Flea market sales
A private individual can sell usual goods that have been in use by his/her family exempt from tax if the capital gains obtained from selling do not exceed a total of €5,000 per year. If your capital gains exceed €5,000 in a year, you must pay capital gains tax for the part exceeding this threshold value. Gains means the difference between the selling price and acquisition price.
If you sell usual goods that have not been in use by your family, you must pay tax on the capital gains. However, this tax is payable only if your sales of such goods and other movable property exceeds a total of €1,000 in a year.
This threshold value of €1,000 is calculated using the selling prices, not the capital gains. If the selling prices exceed €1,000 in total, all gains are taxable capital income. If selling is systematic and continuous, it can, under certain conditions, be taxed as business activity.
From a taxation viewpoint, the marketplace on which you sell the goods is of no significance. The same rules apply for the applicable goods whether they are sold at traditional flea markets or yard sales, or on online flea markets or internet auction sites.
Capital gains from selling usual household goods are deemed tax-exempt up to €5,000
The gains from selling usual household goods that have been in use by you and your family are tax-exempt in the taxation in the year of sale if such capital gains do not exceed a total of €5,000 during the tax year (= calendar year). Usual household goods include, for example, clothes, cookware, jewellery, furniture, home electronics and leisure equipment. The goods sold must be owned by you or by your family.
The amount of capital gains is calculated by subtracting the acquisition price from the selling price. You must be able to reliably report both the selling price and acquisition price. If your selling prices do not exceed a total of €5,000 in a tax year, it is clear that the sales are deemed tax-exempt even if you could not reliably report the purchase prices. Any losses resulting from selling goods that fall within the scope of tax exemption are not tax-deductible.
Example: Lisa has been using a dinnerware set whose acquisition price was €750. The resale value of this set has increased notably. Lisa sells the set on an internet auction site for €3,000. As a result, the total capital gains accrued in the tax year amount to €2,250. Since this concerns selling usual household goods, Lisa does not need to pay income tax on the sales.
Selling items other than usual household goods
Cars, motorcycles, boats and similar vehicles used and owned by a household are not considered to be usual household goods. Therefore, the tax exemption threshold of €5,000 is not applied to the gains from selling such items.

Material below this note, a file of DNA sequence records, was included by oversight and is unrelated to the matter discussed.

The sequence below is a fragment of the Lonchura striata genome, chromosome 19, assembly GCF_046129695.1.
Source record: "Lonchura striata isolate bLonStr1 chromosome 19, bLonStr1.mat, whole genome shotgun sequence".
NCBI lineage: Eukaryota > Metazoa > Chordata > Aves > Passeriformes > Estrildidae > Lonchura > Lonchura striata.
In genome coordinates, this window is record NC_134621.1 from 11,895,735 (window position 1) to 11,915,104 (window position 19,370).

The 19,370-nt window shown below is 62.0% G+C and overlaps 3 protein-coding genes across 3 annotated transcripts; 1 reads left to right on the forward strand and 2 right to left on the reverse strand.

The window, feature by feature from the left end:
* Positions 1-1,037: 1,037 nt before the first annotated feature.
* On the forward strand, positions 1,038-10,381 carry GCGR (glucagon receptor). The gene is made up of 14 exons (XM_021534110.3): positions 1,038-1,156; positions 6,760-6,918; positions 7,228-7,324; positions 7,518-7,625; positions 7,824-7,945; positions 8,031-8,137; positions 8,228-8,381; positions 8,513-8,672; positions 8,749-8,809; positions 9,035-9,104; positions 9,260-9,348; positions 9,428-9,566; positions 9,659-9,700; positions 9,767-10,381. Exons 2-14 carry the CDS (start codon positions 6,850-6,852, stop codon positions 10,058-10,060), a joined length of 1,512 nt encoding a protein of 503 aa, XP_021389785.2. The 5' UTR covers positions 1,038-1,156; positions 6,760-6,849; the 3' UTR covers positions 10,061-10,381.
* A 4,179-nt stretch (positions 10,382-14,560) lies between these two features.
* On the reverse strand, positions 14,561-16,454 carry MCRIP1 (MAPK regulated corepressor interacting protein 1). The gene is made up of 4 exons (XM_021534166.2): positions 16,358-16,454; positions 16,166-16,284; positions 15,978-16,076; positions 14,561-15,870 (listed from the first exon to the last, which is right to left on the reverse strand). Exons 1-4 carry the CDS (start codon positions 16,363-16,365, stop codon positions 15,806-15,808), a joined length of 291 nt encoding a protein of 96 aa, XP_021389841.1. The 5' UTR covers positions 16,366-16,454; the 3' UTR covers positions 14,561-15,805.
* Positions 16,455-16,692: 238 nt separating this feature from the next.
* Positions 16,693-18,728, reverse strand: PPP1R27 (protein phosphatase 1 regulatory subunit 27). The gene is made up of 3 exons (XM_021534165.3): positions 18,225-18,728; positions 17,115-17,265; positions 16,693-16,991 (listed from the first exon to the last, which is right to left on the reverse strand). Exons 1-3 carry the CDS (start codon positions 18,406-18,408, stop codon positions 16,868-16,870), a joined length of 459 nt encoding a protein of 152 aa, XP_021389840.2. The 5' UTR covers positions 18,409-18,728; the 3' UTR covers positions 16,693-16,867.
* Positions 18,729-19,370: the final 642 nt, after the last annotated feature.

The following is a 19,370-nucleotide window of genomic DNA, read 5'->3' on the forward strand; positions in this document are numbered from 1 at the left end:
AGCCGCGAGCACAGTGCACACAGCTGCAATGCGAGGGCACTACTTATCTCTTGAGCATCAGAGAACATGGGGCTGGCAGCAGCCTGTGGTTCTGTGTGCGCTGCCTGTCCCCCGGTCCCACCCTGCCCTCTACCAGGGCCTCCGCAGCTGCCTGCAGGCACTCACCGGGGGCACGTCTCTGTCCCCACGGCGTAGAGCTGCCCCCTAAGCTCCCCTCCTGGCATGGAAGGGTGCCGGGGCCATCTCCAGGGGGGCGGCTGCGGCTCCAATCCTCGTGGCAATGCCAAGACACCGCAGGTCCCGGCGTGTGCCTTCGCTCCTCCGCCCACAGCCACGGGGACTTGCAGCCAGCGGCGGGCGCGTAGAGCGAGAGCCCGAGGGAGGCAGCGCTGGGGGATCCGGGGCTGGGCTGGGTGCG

Moreover, tax must always be paid on the capital gains from selling exceptionally valuable paintings and works of art, other investment property, and shares acquired for leisure, such as golf shares.
Tax must be paid on the capital gains from selling items other than usual household goods if the selling prices exceed €1,000 in total. The amount of capital gains is calculated by subtracting the acquisition price from the selling price.
The losses incurred from selling property are usually tax-deductible. However, the losses incurred from selling household goods, a boat or other items intended for personal use are not tax-deductible.
Example: James has bought a classic car for €14,000. He has been restoring the car and even driven it for a couple of summers. Restoration has cost him €1,500 in total. James sells the car on an internet auction site for €21,000. The resulting capital gain to be taxed as capital income is €5,500 (€21,000 – €14,000 – €1,500). James must report this income on his tax return.
If a person makes products and sells them on online marketplaces or at flea markets, the income from such products is that person's income subject to tax. Expenses incurred for the production of income can be deducted from the income. Selling products that someone else has made, or selling new or second-hand goods that have been purchased from someone else, is subject to tax even if it takes place only occasionally.
Continuous, professional selling of goods is business activity
Continuous and professional selling of goods is considered business activity. Normally, such activity is about selling new products, own manufacturing, or buying and selling second-hand goods.
One of the key characteristics of business activity is that the activity is pursued with a firm view to earning an income. If new or used goods are purchased and sold regularly and with a view to earning an income, any capital gains accrued are taxable business income. Such income must be reported on the business tax return.
The seller must register for VAT if the turnover from selling the goods exceeds the threshold value of small-scale operations in VAT taxation (€15,000).
Example: Bridget buys dinnerware from a retail store in Finland. She re-sells it on an online flea market. Bridget has submitted an application for VAT registration because her net sales (without VAT) are above €17,000 per year. (The sales figure exceeds the threshold value of small-scale operation in VAT taxation.)
The received selling prices for the dinnerware amount to €21,080 ( = €17,000 + €4,080 (24%VAT)) per year. She paid €14,880 for the dinnerware including expenses ( = €12,000 + €2,880 (24%VAT)), and she also paid €500 in other expenses caused by her business activity (no VAT included). Bridget files and pays VAT in MyTax: €1,200 ( = €4,080 – €2,880).
The resulting business income for the entire year is €4,500 (€17,000 – €12,000 – €500). Bridget must report this on her business tax return.